Measurement is the important piece of the puzzle Asia-Pacific marketers need to get right in order to fix what may be wrong with their programmatic campaigns.
“I would always start with measurement”, Attila Jakab, Infectious Media’s managing director, said in an interview with ExchangeWire.
“What is the measure of success? What are you trying to achieve? And how can you come up with a better way of measuring that business goal?” Jakab said.
“Once you have that [established] and the right measurement in place, then you’ll know which partners can deliver on that goal and are comfortable working with that model.”
Infectious Media last month worked with the Singapore Advertisers Association to release a guidebook to help local marketers better understand the digital environment and programmatic advertising.
Citing findings from a new survey that the programmatic agency conducted, Jakab said the ability to properly measure programmatic activities was an important first step Asia-Pacific marketers needed to take to ensure they ran effective campaigns.
According to the survey, however, 66% of marketers pointed to measurement as the top digital challenge, describing the task of accurately measuring campaigns as very challenging. The study polled more than 200 decision-making marketers with programmatic budgets in Asia-Pacific, EMEA, and North America.
In addition, 92% felt that providing measurement services was an important part of a media agency’s role, but 72% believed agencies also struggled to accurately measure programmatic activities.
With better measurement, almost 90% of respondents said they would be able to justify putting more investment in programmatic, the study revealed.
Some 64% believed plugging holes in education and transparency would facilitate more effective measurement of programmatic. Another 53% currently were changing the way they deployed digital measurement, while 44% would be open to changing their approach.
Asked about barriers to transforming their measurement model, 60% of marketers found it challenging to connect display metrics to measurement of other channels. Some 57% pointed to privacy restrictions as a significant barrier, while 57% cited access to relevant performance data.
Traditional measurement no longer effective
The survey, however, found that advertisers still were depending on traditional metrics, with 56% looking to the number of clicks as the most important indicator to determine the success of their programmatic campaigns.
Another 45% turned to cost-per-click (CPC), while 43% relied on click-through rate (CTR). This was despite the fact that click data had been proven to be a flawed metric for predicting an actual sale and often was manipulated by fraud, Infectious Media noted.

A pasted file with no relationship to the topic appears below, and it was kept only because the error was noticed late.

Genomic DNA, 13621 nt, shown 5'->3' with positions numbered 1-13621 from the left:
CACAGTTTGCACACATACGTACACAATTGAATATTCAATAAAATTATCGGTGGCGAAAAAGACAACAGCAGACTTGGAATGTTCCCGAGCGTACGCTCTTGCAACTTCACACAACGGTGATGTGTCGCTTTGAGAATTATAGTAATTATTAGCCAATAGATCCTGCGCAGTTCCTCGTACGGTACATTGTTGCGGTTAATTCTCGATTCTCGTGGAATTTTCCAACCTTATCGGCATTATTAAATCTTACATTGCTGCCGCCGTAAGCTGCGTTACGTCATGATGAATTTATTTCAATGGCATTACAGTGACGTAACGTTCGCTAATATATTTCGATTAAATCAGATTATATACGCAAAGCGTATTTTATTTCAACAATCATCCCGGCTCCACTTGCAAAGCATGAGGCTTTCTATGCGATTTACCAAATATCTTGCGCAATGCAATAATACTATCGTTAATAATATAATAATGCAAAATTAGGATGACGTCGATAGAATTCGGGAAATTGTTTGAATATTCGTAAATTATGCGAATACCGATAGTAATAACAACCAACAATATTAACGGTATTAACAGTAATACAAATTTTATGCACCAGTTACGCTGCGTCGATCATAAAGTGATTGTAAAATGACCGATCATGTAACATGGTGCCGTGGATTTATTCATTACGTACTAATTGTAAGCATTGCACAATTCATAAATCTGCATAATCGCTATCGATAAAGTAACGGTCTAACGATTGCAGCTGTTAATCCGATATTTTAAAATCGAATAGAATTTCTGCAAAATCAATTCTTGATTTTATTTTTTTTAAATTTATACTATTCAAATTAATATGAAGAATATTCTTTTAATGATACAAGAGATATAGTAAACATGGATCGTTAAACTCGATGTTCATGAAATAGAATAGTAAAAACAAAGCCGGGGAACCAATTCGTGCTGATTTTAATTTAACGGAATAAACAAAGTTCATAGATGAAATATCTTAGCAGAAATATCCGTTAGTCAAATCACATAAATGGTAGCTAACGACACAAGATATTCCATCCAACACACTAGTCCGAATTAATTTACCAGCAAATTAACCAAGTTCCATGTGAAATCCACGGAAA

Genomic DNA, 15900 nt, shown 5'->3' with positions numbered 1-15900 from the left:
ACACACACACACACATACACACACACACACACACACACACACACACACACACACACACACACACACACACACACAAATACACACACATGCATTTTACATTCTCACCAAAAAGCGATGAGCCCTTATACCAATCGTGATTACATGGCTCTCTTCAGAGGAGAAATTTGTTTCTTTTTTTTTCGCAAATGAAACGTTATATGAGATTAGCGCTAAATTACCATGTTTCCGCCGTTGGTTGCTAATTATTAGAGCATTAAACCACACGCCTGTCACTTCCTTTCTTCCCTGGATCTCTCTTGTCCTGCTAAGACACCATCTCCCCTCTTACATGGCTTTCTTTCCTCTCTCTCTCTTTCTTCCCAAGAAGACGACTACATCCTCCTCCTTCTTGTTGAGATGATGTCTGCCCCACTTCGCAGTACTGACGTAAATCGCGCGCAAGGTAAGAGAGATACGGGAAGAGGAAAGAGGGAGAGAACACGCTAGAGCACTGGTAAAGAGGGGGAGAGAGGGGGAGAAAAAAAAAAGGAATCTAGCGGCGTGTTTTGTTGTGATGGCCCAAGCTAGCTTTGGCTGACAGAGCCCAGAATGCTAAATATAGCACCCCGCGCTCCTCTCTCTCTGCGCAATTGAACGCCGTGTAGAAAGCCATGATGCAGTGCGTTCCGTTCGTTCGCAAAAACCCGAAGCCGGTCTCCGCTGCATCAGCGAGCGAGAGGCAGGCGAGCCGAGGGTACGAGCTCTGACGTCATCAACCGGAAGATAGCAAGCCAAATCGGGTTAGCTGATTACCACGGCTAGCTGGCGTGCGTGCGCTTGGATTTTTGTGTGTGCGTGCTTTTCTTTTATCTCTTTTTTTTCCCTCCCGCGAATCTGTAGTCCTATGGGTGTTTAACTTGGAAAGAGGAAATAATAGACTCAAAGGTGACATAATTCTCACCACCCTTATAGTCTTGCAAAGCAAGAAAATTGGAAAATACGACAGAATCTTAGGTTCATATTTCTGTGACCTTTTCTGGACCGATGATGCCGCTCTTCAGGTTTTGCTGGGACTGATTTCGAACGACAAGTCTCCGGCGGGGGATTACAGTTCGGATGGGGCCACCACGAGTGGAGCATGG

Jakab noted that advertisers were keen to move to digital so consumers could find their brands online and, in turn, they could measure such activities. That led to measurements being built around CPCs and impression rates.
The challenge now, however, was that none of those KPIs (key performance indicators) truly described the value that display ads delivered. “We know that clicks are easily [manipulated]. CPC is the easiest thing to buy and defraud on”, he said.
To address such issues, four years ago Infectious Media moved to a model that counted only visible ads. It then moved to incremental conversion measurement, where it compared the behaviour of audiences who were and were not exposed to the advertisement.
This difference better reflected the value or impact of the ads, he said.
Having the right measurement system in place also would incentivise agencies to do the right thing for brands, according to Jakab. “If you have the wrong measurement, you’re effectively telling your agency to buy inventory that drives cheap clicks and drops cookies on every single user”, he said.
He was commenting on a CMO Council study that found 72% of advertisers who were engaged in programmatic buying were concerned about brand integrity and control in digital display placement.
Programmatic, in the early days, had enabled agencies to build a profitable business because there was very little knowledge around the technology in the industry, he explained. Agency commissions also had been on the decline, even while investment on their part was climbing.
Programmatic gave them a channel to make more revenue, though, through the introduction of ‘non-transparent services’, he noted.
Such practices had created mistrust in the market, especially as technical knowledge remained inadequate, and the technology available was not sufficiently advanced to stop ad fraud and ensure brand safety.